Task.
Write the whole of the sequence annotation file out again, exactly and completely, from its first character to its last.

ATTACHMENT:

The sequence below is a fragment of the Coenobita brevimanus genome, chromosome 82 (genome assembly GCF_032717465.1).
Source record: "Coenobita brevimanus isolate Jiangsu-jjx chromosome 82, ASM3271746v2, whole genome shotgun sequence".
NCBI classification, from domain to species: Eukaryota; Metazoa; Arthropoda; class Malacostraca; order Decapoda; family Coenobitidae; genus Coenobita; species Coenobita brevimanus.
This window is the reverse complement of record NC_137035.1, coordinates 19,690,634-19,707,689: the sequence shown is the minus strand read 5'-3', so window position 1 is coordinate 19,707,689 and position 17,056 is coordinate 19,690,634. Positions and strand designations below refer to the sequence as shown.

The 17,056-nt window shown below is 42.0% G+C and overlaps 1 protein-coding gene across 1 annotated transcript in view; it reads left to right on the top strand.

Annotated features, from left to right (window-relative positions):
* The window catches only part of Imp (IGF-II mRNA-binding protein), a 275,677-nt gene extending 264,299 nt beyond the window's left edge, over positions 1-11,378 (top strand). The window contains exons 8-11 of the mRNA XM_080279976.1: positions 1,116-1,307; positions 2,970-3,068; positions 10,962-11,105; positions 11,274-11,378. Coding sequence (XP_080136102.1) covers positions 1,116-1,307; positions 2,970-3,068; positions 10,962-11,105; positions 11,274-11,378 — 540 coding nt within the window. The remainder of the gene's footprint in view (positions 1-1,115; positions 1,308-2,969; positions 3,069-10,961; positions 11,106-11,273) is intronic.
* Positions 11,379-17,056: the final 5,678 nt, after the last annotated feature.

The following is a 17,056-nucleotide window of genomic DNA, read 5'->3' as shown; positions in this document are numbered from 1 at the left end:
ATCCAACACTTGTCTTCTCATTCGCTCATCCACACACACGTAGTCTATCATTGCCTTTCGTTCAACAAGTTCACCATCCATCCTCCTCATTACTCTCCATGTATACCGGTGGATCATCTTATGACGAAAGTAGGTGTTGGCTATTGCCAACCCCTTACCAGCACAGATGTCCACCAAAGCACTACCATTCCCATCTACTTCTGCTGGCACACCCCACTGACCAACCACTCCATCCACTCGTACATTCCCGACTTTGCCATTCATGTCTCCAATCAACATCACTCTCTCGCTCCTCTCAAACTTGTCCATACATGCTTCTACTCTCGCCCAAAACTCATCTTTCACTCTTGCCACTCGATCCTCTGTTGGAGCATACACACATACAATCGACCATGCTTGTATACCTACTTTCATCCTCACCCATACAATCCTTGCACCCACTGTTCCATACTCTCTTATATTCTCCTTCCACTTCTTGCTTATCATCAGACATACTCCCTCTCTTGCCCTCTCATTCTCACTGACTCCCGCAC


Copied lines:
The sequence below is a fragment of the Coenobita brevimanus genome, chromosome 82 (genome assembly GCF_032717465.1).
Source record: "Coenobita brevimanus isolate Jiangsu-jjx chromosome 82, ASM3271746v2, whole genome shotgun sequence".
NCBI classification, from domain to species: Eukaryota; Metazoa; Arthropoda; class Malacostraca; order Decapoda; family Coenobitidae; genus Coenobita; species Coenobita brevimanus.
This window is the reverse complement of record NC_137035.1, coordinates 19,690,634-19,707,689: the sequence shown is the minus strand read 5'-3', so window position 1 is coordinate 19,707,689 and position 17,056 is coordinate 19,690,634. Positions and strand designations below refer to the sequence as shown.

The 17,056-nt window shown below is 42.0% G+C and overlaps 1 protein-coding gene across 1 annotated transcript in view; it reads left to right on the top strand.

Annotated features, from left to right (window-relative positions):
* The window catches only part of Imp (IGF-II mRNA-binding protein), a 275,677-nt gene extending 264,299 nt beyond the window's left edge, over positions 1-11,378 (top strand). The window contains exons 8-11 of the mRNA XM_080279976.1: positions 1,116-1,307; positions 2,970-3,068; positions 10,962-11,105; positions 11,274-11,378. Coding sequence (XP_080136102.1) covers positions 1,116-1,307; positions 2,970-3,068; positions 10,962-11,105; positions 11,274-11,378 — 540 coding nt within the window. The remainder of the gene's footprint in view (positions 1-1,115; positions 1,308-2,969; positions 3,069-10,961; positions 11,106-11,273) is intronic.
* Positions 11,379-17,056: the final 5,678 nt, after the last annotated feature.

The following is a 17,056-nucleotide window of genomic DNA, read 5'->3' as shown; positions in this document are numbered from 1 at the left end:
ATCCAACACTTGTCTTCTCATTCGCTCATCCACACACACGTAGTCTATCATTGCCTTTCGTTCAACAAGTTCACCATCCATCCTCCTCATTACTCTCCATGTATACCGGTGGATCATCTTATGACGAAAGTAGGTGTTGGCTATTGCCAACCCCTTACCAGCACAGATGTCCACCAAAGCACTACCATTCCCATCTACTTCTGCTGGCACACCCCACTGACCAACCACTCCATCCACTCGTACATTCCCGACTTTGCCATTCATGTCTCCAATCAACATCACTCTCTCGCTCCTCTCAAACTTGTCCATACATGCTTCTACTCTCGCCCAAAACTCATCTTTCACTCTTGCCACTCGATCCTCTGTTGGAGCATACACACATACAATCGACCATGCTTGTATACCTACTTTCATCCTCACCCATACAATCCTTGCACCCACTGTTCCATACTCTCTTATATTCTCCTTCCACTTCTTGCTTATCATCAGACATACTCCCTCTCTTGCCCTCTCATTCTCACTGACTCCCGCAC